I am not an athlete.
I fall down a lot.
My hands and eyes do not speak to each other, much less coordinate.
My life has been shaped by a free-floating fear of balls of all shapes and sizes. Today I might be a wealthy partner at an important law firm were it not for the fact that early in my career there I burst into tears when a senior partner insisted I play on the firm softball team. Trust me -- that's what's known in the legal world as a career-limiting gesture.
Yet strangely, it turns out that John Smoltz and I have something in common -- at least enough that if we ever find ourselves next to each other at a cocktail party, we will have something to talk about besides the weather.
Who is John Smoltz, you ask? What does he do? Here is a picture to help you out.
As you can see, Mr. Smoltz throws balls. (Just typing those words scares me.) Apparently, he has done this very, very well for a long, long time.
His shoulder is not happy about this. It's so unhappy, in fact, that Mr. Smoltz announced last week that tomorrow he will undergo arthroscopic surgery on his shoulder to figure out just why it is so pissed that it is making noises about ending his career.
Which brings me to our connection.
Some of you may recall that a couple of posts back I said I'd be having surgery on my own shoulder on June 5. That didn't happen, because on June 2, I finally saw the highly touted Rock Star surgeon, and decided he was The One. This was in no small part because Rock Star and the more senior physicians in his practice have become the orthopods of choice to people who tear up their knees, elbows, and shoulders the old-fashioned way -- by using them to earn millions of dollars as professional athletes.
Like John Smoltz.
Mr. Smoltz and I do not actually have the same surgeon, but we will sit in the same waiting room (although when i think about it, he probably doesn't have to wait long) and stand in front of the same X-ray machine and perhaps even lie upon the same examining table.
This is as close as I will ever come to athletic greatness.
Meanwhile, I am thinking of proposing to Rock Star that his practice get some new photographs for their examining rooms. Like the other orthopedic surgeons I've visited, Rock Star's rooms are decorated with photos of famous athletes. While I waited for Rock Star (who looks so young that I swear his Mom has to drive him to work each morning), I counted at least seven pitchers in mid-hurl (I was so afraid I was cowering on the floor). I have no doubt that once Mr. Smoltz's shoulder is healed, he will autograph an 11 x 14 of himself, which Rock Star's mom will have framed and which he and his colleagues will hang with pride in their lobby.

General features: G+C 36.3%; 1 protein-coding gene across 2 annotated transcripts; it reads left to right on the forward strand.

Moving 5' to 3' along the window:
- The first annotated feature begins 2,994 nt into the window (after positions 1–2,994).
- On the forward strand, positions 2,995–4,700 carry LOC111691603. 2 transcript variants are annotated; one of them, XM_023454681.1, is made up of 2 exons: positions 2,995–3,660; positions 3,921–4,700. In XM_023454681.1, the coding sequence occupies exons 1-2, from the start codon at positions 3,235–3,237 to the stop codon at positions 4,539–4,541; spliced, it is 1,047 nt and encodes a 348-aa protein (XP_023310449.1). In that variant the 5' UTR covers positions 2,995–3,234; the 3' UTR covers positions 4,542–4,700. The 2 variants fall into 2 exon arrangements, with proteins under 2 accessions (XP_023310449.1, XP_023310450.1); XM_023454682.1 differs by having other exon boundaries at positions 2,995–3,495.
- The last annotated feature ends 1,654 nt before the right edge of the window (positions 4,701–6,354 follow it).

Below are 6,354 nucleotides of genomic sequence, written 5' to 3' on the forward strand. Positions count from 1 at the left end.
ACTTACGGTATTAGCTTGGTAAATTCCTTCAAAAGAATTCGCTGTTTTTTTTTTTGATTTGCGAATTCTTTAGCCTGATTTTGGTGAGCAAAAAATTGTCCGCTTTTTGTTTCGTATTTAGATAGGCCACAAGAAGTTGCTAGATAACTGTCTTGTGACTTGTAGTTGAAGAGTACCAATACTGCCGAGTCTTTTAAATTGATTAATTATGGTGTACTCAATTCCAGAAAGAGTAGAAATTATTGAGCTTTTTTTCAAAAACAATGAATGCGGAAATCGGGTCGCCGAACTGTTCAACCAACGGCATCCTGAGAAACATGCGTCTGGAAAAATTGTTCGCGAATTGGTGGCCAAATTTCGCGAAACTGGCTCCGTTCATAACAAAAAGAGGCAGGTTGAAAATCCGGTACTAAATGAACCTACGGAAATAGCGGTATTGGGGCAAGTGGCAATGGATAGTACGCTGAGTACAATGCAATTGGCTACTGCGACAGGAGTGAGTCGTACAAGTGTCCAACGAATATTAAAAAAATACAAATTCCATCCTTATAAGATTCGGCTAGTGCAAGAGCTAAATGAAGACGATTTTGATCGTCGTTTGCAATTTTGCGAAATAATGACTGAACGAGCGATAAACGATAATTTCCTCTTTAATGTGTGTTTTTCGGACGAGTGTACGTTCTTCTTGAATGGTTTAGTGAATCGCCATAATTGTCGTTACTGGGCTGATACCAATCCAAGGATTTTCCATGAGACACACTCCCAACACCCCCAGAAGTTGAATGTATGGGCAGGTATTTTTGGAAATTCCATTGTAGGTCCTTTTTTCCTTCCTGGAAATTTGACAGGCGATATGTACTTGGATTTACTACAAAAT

Frankly, this concerns me. "Do you ever operate on Regular People, or only professional athletes?" I asked Rock Star.
"Actually, the athletes are a minority," he said. "Most of the people I operate on are like you."
Well, if that's the case, Rock Star and Company need some new photos. I have some suggestions.
Since I tore up my shoulder by being clumsy, what about this:
(Work with me, people. Google assures me this is a photo of a person who's fallen forward. Since I tend to do this a lot, perhaps next time I could have myself photographed in mid-fall, autograph it, and present it to Rock Star as a token of my appreciation.)
Since I can't get my jacket on without help, how about this:
Ironing is not as enjoyable as it used to be, so he might also try this:
And it's nearly impossible to blow-dry your hair with a bum shoulder, so how about this?
(The fact that this woman is smiling proves that she does not have shoulder issues.)
And since my shoulder makes it completely impossible to show affection to anyone on my left, I'd also suggest this one:
I'll be thinking of Mr. Smoltz tomorrow. From what I hear, the week he's got in front of him will not be pleasant. Hell ... the summer he's got in front of him won't be much fun, either.
Which is why I've postponed my surgery until after we go to the beach in July. After all, here's another thing you can't do with a bum shoulder:
And every summer needs a little fun.
Sunday, June 8, 2008
I am not an athlete.